Market conditions could delay or prevent Kansas from issuing $1 billion in bonds as part of an effort to boost the financial health of its pension system for teachers and government workers, even though top state officials gave the go-ahead Thursday.

Republican Gov. Sam Brownback and five GOP legislative leaders signed off during a Statehouse meeting, a formal step required to authorize the new debt. The two Democratic legislative leaders present voted against the move.

The Kansas Public Employees Retirement System is likely to earn significantly more from investing the funds raised by the bonds than the state will pay to retire the debt over its 30-year life, supporters say. The law limits the state to paying 5 percent interest on the bonds to investors, and in its most recent financial report, KPERS said annual earnings have averaged 8.9 percent over the past 25 years.

State officials are trying to close a projected $9.8 billion shortfall between KPERS revenues and commitments for retirees’ benefits between now and 2033. Issuing the bonds will better fund the pension system in the short-term, and legislators trimmed the state’s projected spending on pension contributions for the next two years.

But two officials with the Kansas Development Finance Authority, the state agency that would issue the bonds, acknowledged Kansas may be blocked because the interest rate is capped.

“There is a possibility the rates go above where the cap is set in the legislation as we go to market with these in six weeks,” Shawn Sullivan, Brownback’s budget director, said after the meeting. The interest it would pay now is 4.95 percent.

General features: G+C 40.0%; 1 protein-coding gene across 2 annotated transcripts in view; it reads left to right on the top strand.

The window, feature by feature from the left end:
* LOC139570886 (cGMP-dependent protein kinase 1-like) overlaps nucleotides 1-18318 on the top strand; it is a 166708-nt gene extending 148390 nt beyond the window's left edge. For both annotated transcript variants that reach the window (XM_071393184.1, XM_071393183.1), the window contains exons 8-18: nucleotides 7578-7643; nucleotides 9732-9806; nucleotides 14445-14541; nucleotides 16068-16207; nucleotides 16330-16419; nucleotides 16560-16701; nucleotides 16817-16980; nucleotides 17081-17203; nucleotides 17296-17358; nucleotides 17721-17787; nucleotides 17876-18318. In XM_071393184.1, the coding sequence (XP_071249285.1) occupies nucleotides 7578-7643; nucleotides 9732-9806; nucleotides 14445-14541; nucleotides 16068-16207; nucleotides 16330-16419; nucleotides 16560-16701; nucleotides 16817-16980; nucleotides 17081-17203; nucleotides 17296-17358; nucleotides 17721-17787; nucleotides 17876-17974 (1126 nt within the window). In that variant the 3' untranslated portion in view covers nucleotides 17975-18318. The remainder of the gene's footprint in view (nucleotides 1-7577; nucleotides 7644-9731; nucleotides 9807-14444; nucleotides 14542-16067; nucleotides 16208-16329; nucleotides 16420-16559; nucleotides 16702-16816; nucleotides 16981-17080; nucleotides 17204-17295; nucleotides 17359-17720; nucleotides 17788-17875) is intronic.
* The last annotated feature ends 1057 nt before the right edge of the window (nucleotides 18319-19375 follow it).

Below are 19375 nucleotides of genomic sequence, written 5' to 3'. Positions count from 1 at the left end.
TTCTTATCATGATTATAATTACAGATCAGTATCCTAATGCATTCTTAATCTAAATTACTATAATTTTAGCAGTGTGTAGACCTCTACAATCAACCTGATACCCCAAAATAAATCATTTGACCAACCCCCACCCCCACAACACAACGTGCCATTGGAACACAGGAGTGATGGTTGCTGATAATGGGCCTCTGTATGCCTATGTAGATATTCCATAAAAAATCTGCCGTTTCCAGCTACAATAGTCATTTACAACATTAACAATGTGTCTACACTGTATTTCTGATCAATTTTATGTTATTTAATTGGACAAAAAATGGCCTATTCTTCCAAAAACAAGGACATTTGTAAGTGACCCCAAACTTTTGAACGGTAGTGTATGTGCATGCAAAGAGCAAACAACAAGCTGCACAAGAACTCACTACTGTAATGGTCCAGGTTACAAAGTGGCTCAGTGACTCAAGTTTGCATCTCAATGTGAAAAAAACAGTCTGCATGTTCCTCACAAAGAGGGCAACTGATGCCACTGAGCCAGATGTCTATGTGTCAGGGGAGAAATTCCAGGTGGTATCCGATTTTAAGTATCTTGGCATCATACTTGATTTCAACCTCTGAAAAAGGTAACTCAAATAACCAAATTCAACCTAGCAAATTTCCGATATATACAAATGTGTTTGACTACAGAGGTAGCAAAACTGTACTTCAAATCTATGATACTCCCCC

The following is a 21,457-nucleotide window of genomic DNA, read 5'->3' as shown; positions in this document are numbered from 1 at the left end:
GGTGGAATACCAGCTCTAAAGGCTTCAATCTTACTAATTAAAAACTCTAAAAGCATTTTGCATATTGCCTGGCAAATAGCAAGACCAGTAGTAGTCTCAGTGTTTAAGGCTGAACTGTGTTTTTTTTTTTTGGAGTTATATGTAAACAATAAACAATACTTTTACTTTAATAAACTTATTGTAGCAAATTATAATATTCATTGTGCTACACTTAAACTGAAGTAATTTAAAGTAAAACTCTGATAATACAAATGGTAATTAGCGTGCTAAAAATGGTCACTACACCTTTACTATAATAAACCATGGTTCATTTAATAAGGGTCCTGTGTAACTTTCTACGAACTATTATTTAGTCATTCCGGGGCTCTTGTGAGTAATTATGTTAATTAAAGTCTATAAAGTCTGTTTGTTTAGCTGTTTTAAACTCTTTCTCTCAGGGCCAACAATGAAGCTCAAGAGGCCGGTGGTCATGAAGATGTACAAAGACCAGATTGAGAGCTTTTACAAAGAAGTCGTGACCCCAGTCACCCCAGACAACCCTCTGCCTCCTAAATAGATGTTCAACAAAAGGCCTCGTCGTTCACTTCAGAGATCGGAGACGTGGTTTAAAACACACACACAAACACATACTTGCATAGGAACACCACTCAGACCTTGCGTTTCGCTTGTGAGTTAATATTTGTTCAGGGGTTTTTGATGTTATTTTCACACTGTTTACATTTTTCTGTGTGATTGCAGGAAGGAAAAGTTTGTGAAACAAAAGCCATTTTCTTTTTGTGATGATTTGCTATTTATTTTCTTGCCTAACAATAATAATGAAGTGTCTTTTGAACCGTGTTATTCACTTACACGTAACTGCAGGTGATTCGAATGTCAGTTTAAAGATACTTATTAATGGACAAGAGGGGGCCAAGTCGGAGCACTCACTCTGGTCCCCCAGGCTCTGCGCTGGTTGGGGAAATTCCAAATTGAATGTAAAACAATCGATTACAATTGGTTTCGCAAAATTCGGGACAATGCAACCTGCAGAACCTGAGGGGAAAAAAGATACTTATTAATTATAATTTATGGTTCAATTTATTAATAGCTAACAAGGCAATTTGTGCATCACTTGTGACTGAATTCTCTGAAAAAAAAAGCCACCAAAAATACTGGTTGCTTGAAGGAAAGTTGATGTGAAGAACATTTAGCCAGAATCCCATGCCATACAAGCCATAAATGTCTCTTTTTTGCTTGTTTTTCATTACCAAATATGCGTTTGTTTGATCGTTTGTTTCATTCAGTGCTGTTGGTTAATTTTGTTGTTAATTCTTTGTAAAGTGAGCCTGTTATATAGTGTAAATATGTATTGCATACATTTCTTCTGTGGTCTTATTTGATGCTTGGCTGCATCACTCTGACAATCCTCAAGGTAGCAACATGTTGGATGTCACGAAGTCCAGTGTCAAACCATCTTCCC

Supporters of issuing bonds also note that Kansas issued $500 million in pension bonds in 2004 and has so far come out ahead, even though it is paying almost 5.4 percent interest.

Legislators authorized this year’s bonds and trimmed back on planned increases in pension contributions as they worked to avert a budget deficit for the fiscal year that began Wednesday, eventually raising sales and cigarette taxes. The state’s budget problems arose after Republican legislators slashed personal income taxes at Brownback’s request in 2012 and 2013 in an effort to stimulate the economy.

Senate Minority Leader Anthony Hensley, a Topeka Democrat, said he opposed the bonds because of the state’s financial problems, which he expects will continue into the future.

“I think we’re the last people in the world who should be borrowing money to invest in the stock market,” Hensley said after the meeting.

Teacher, state worker and retiree groups also were skeptical of issuing the bonds. A report last year from the Center for Retirement Research at Boston College said bonds decrease financial flexibility, turning pension payments that can be modified into set bond payments. The report also said underfunded plans and financially stressed governments typically issue bonds, often to lower annual costs.

Source: The Topeka Capital-Journal